Beijing taps private mills to aid steel-sector reform

Posted on 29 November 2021

Lv Guixin, a senior official with China's Ministry of Industry and Information Technology (MIIT) has told a recent event hosted by the China Chamber of Commerce for Metallurgical Enterprises (CCCME) that China's privately-owned steel producers "play an increasingly important role"in the steel industry's development. This public recognition of their importance, delivered to a grouping of China's largest and most influential privately-owned steelmakers, is seen by some as Beijing's appeal that private firms keep helping public mills.


Certainly, the private mills are more than carrying their weight, with the CCCME revealing at the event on November 23 that over January-September, Chinese privately-owned steelmakers produced 507 million tonnes of crude steel, or around 63% of the national total.  

Over January-September, these private steel companies' profits totaled Yuan 206 billion ($32.2 billion), up 99% on year, showing "the comprehensive competitiveness of privately-owned steelmakers are increasing", CCCME stated.

Speaking at the event on November 23, Lv was wholesome in his praise, saying that "privately-owned steel companies are an indispensable and important force that promoted our steel industry to evolve from small to large and from weak to strong."

Lv noted that to hasten the development of the nation's steel sector in the next five years, privately-owned steel mills must continue to control steel output, improve product quality and promote low-carbon and smart steelmaking. More significantly, Lv said he encouraged those "competitive, privately-owned steelmakers" to strengthen efforts in improving industrial concentration.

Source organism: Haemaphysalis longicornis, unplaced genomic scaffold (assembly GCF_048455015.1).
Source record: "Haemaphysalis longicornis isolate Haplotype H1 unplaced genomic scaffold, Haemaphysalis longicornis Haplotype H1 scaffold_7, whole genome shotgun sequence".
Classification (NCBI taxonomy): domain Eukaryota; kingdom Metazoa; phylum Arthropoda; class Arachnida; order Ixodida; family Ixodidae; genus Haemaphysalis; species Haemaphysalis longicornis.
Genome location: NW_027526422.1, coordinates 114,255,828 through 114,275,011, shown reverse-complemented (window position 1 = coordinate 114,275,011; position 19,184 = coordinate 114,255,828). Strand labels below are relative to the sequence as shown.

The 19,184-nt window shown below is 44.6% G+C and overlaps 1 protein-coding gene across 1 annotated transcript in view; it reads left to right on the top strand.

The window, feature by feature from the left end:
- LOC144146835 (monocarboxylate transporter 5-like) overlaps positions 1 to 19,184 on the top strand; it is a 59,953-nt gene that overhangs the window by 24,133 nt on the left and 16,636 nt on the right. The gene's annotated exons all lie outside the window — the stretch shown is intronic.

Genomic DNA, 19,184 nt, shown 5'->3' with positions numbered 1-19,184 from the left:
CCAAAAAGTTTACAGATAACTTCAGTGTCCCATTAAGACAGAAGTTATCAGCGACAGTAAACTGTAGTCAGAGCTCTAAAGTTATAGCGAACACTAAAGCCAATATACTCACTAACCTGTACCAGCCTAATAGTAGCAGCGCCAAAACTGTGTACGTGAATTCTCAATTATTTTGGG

Though Lv made no direct reference to the on-going restructuring of China's iron and steel sector and the role that private mills are playing as strategic partners in state-owned steel enterprises, it is clear that MIIT would like to see more private mills invest their expertise - as well as funds - in struggling SOE mills.

Only last Wednesday, Anyang Iron & Steel Group (Angang), a major state-owned steelmaker in Central China's Henan, announced that it was proceeding with its 'mixed-ownership reform' and was hoping that Shagang Group (Shagang) - China's largest privately-owned steel producer - would become a strategic investor, as reported.

Angang's launch of mixed-ownership reform is to "change (its system and mechanism), bring in innovation and vigor and promote integration, upgrading and 'high-quality' development of the steel industry in Henan," Anyang Steel stated in its announcement.

In Lv's view, Shagang exemplifies the private-sector dynamism China's steel industry will need if it is to achieve the central government's goal of lifting industry concentration to 60% by 2025 from 39.2% as of 2020.  In his address to the CCCME, Lv pointed out that Shagang had acquired state-owned specialty steelmaker Dongbei Special Steel Group in Northeast China.

Lv also noted that its active pursuit of M&A opportunities over the recent years had helped Jianlong Group, the Beijing-headquartered steel conglomerate, to grow into a 42 million tonnes/year steelmaker. Among Jianlong's acquisitions were most major steelmakers in Northeast China's Heilongjiang province and more recently, the takeover of state-owned specialty longs maker Xingtai Iron & Steel in North China last February.

The privately-owned steelmakers have also had some success in going abroad, mentioned Lv, citing Jianlong's acquisition of Eastern Steel Sdn. Bhd in Malaysia, Tsingshan Group's founding of a 3 million t/y stainless production base and 2.5 million t/y nickel smelting plant in Indonesia, and Jingye Group's acquisition of British Steel.   

Source : Mysteel Global